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Anti-asthmatic and anti-cough activities of the essential oil Of Eucalyptus Grandis W. Hill Ex Maiden

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dc.contributor.advisor Opoku, A.R.
dc.contributor.author Soyingbe, Oluwagbemiga Sewanu
dc.date.accessioned 2016-01-20T12:39:41Z
dc.date.available 2016-01-20T12:39:41Z
dc.date.issued 2015
dc.identifier.uri http://hdl.handle.net/10530/1433
dc.description A thesis submitted to the Faculty of Science and Agriculture in fulfilment of the requirements for the Degree of Doctor of Philosophy in the Department of Biochemistry and Microbiology at the University of Zululand, South Africa, 2015 en_US
dc.description.abstract Asthma is a chronic inflammatory disorder of the airways. It is characterized by an inflammation of the airways causing airway dysfunction. Asthma is associated with widespread airflow obstruction, with an associated increase in airway responsiveness to a variety of stimuli. An asthma attack is accompanied by wheezing, shortness of breath, chest tightness and coughing. This project aims to investigate the essential oil of Eucalyptus grandis, a medicinal plant used by Zulu traditional healers for its antiasthmatic and anti-cough activities in the treatment of respiratory tract infections. The anti-asthmatic and anti-cough activities of the essential oils and 1, 8-cineole on rats were assessed. These activities were induced and challenged with histamine and acetylcholine using an ultrasonic nebulizer for asthma and exposure to ammonia for coughs. The assessment of the chemical composition of the essential oils hydrodistilled from the fresh and dry leaves of Eucalyptus grandis was carried out using a GC and GC-MS analysis. Column chromatography was used to isolate 1,8-cineole and terpinen- 4-ol components of the essential oils. Agar well diffusion was used to access antibacterial (Klebsiella pneumoniae, Staphylococcus aureus and Moraxella catarrhalis) susceptibility to the essential oil. Cytosolic LDH was released and efflux pump inhibition activity was monitored to determine the apparent bactericidal mechanism of the essential oils. Antioxidant activity (free radical scavenging of nitric oxide, hydroxyl radical, superoxide anion, and also the sulfhydryl, NADH as well as the malondialdehyde (MDA)—TBARS contents) was determined. vi Anti-inflammatory activities of the essential oils and 1,8-cineole were determined using the cotton pellet granuloma test. Biochemical estimates were carried out on the catalase activity, superoxide dismutase, in vitro COX-1 and COX-2 inhibition assay and the acetylcholinesterase inhibitory activity. Muscle contraction studies where carried out using the vascular reactivity on aortic smooth muscle, and cytotoxicity assay done using the MTT assay on human embryonic kidney cells (HEK293) and human hepatocellular carcinoma cells (HepG2). The percentage yield of the essential oils from the fresh and dry leave was 0.19% and 0.40% respectively. The identified main components of the essential oil of the fresh leaves constituted 99.25% and the major constituents were: α- pinene (29.69%), p-cymene (19.89%), 1,8-cineole (12.80%), α-terpineol (6.48%), borneol (3.48%) and d-limonene (3.14%). The identified main components of the essential oil of the dry leaves was 92.63%, with the major constituents being: 1,8- cineole (47.44%), d- limonene (13.34%), α-pinene (7.49%), (-)-spathulenol (7.13%) and benzene,1-methyl-4-(1-methylethyl)-(5.42%). The oils exhibited concentration dependent anti-asthma and anti-cough activities. Significantly, 1,8-cineole isolated and purified from the essential oil showed a concentration dependent anti-inflammatory, anti-cough and anti-asthma activity. The oils inhibited the growth of the microorganisms studied. The minimum inhibitory concentration (MIC) ranged from 0.3125 mg/ml to 1.25 mg/ml, and the minimum bactericidal concentration (MBC) ranged from 0.625 mg/ml to >5 mg/ml. The LDH release assay (membrane damage) revealed bacterial membrane damage ranging from 1% to 11% in comparison with the standard tritonX-100. Accumulation of rhodamine 6G in bacterial cells, which was used to determine the activity of the essential oils as drug efflux pump inhibitors (EPIs), showed that the vii essential oils were effective as EPIs; the essential oils were also seen to be concentration dependent in inhibiting the activity of COX 2, with no significant effect on COX 1. The essential oils showed weak antioxidant activity in scavenging free radicals (IC50 for nitric oxide scavenging of 4.34 µg/ml and 3.65 µg/ml for the fresh and dry respectively, and >5 µg/ml for hydroxyl radical). Sulfhydryl contents were 9.00 µg/g(w/w) and 13.14 µg/g(w/w) for the oils from the fresh and dry leaves respectively. The essential oils showed vasorelaxant activity; cytotoxicity levels of the oils indicated that the oils were not toxic on cell lines, with IC50 of 2291, 2189 on HEK 293 cell, HEPG2 for the essential oils from the fresh leaves and 1875 and 1942 for the essential oils from the dry leaves on HEK293 and HEPG2 respectively. It is concluded that the essential oils have the potential to be used as an anti-asthma and anti-cough therapy. This study also justifies its use by traditional healers in the treatment of asthma and coughs in Zulu folklore medicine. en_US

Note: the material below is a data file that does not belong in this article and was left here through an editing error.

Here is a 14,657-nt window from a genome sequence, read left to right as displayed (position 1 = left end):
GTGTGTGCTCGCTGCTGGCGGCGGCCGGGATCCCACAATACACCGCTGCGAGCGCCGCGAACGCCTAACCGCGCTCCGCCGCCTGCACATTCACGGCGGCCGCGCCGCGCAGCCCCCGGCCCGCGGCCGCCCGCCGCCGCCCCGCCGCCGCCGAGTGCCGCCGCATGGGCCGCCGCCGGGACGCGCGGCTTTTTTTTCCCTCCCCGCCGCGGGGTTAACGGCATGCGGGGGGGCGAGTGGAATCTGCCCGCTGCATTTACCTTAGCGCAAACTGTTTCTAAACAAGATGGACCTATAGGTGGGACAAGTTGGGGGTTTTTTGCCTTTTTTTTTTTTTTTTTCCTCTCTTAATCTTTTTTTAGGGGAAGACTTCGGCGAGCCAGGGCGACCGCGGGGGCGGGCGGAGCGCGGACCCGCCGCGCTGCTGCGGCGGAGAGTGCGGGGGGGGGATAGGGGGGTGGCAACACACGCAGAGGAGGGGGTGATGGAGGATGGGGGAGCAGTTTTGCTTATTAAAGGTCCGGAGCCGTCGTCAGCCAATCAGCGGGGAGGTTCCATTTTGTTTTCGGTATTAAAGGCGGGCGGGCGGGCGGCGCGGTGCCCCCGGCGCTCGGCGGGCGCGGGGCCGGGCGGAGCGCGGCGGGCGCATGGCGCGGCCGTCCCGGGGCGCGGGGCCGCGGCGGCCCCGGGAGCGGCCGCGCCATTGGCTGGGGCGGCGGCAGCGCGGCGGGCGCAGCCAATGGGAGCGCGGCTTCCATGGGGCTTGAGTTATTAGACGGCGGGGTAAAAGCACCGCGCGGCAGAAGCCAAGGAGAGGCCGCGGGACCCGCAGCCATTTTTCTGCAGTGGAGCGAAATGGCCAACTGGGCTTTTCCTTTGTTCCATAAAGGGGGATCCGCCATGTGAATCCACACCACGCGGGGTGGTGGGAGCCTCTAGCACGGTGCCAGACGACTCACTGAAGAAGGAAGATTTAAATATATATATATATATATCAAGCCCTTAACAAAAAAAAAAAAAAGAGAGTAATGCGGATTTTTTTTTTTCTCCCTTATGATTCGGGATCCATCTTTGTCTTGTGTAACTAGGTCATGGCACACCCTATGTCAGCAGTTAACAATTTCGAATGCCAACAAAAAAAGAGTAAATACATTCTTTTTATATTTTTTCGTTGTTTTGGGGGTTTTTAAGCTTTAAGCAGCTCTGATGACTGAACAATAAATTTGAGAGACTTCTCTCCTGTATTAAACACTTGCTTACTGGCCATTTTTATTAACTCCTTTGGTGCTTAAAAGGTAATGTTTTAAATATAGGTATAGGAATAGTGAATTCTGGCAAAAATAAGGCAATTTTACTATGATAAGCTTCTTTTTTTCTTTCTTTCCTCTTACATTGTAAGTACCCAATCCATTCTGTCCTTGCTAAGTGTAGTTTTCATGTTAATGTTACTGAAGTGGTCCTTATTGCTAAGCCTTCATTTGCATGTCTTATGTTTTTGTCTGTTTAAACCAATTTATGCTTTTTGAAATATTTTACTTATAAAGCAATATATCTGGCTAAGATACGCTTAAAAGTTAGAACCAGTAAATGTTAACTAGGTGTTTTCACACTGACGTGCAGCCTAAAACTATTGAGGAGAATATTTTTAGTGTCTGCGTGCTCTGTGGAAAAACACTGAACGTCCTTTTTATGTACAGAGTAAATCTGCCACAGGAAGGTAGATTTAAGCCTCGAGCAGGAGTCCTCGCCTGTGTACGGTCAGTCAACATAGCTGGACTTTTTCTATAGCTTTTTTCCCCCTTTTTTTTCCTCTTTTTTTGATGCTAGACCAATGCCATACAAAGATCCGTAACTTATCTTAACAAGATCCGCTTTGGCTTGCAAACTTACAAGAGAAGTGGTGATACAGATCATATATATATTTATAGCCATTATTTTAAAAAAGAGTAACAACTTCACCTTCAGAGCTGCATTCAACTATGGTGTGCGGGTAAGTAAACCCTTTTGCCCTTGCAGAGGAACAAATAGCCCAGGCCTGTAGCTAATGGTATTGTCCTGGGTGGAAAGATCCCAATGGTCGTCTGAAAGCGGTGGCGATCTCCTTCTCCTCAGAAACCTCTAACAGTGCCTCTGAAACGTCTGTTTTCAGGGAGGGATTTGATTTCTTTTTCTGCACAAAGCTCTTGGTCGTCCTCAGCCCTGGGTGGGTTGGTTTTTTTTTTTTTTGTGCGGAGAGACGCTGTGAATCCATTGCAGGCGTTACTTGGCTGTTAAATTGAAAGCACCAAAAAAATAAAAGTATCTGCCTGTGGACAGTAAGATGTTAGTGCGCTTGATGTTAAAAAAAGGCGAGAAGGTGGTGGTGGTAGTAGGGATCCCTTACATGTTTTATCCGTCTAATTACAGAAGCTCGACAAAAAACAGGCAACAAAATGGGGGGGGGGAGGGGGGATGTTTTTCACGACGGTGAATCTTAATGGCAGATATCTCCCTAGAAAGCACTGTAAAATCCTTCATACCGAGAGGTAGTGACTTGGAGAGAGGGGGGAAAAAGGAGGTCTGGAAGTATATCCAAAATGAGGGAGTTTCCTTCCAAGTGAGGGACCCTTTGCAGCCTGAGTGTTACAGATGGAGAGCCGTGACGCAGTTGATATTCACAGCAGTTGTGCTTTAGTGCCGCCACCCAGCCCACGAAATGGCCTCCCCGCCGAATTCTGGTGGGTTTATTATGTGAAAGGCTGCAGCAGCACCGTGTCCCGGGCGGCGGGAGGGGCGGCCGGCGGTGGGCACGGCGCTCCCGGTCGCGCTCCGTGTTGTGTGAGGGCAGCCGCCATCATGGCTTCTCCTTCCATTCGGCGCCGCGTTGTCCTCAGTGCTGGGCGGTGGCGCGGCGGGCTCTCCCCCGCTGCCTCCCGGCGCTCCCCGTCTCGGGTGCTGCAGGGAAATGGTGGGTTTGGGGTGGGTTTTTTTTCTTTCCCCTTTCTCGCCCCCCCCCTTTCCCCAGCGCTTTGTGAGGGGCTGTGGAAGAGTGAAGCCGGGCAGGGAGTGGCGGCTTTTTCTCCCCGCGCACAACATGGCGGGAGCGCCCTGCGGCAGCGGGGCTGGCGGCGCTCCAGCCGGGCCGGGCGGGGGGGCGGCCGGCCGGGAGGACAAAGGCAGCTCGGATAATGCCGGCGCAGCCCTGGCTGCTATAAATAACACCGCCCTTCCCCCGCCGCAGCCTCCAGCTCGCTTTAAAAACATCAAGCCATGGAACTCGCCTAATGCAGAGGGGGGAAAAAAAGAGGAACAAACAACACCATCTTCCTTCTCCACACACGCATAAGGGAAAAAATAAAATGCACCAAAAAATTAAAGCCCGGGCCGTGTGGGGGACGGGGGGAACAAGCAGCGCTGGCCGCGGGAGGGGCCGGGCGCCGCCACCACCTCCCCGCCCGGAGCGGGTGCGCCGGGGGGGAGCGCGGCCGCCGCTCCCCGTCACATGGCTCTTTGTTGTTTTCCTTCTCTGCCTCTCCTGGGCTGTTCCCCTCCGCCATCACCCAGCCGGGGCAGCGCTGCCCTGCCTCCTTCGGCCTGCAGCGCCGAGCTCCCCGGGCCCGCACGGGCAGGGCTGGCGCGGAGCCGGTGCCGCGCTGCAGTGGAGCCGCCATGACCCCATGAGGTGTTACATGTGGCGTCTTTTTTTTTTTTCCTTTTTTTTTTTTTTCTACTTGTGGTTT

dc.publisher University of Zululand en_US
dc.subject asthma --cough activities --essential oils --Eucalyptus Grandis W. Hill Ex Maiden en_US
dc.title Anti-asthmatic and anti-cough activities of the essential oil Of Eucalyptus Grandis W. Hill Ex Maiden en_US
dc.type Thesis en_US

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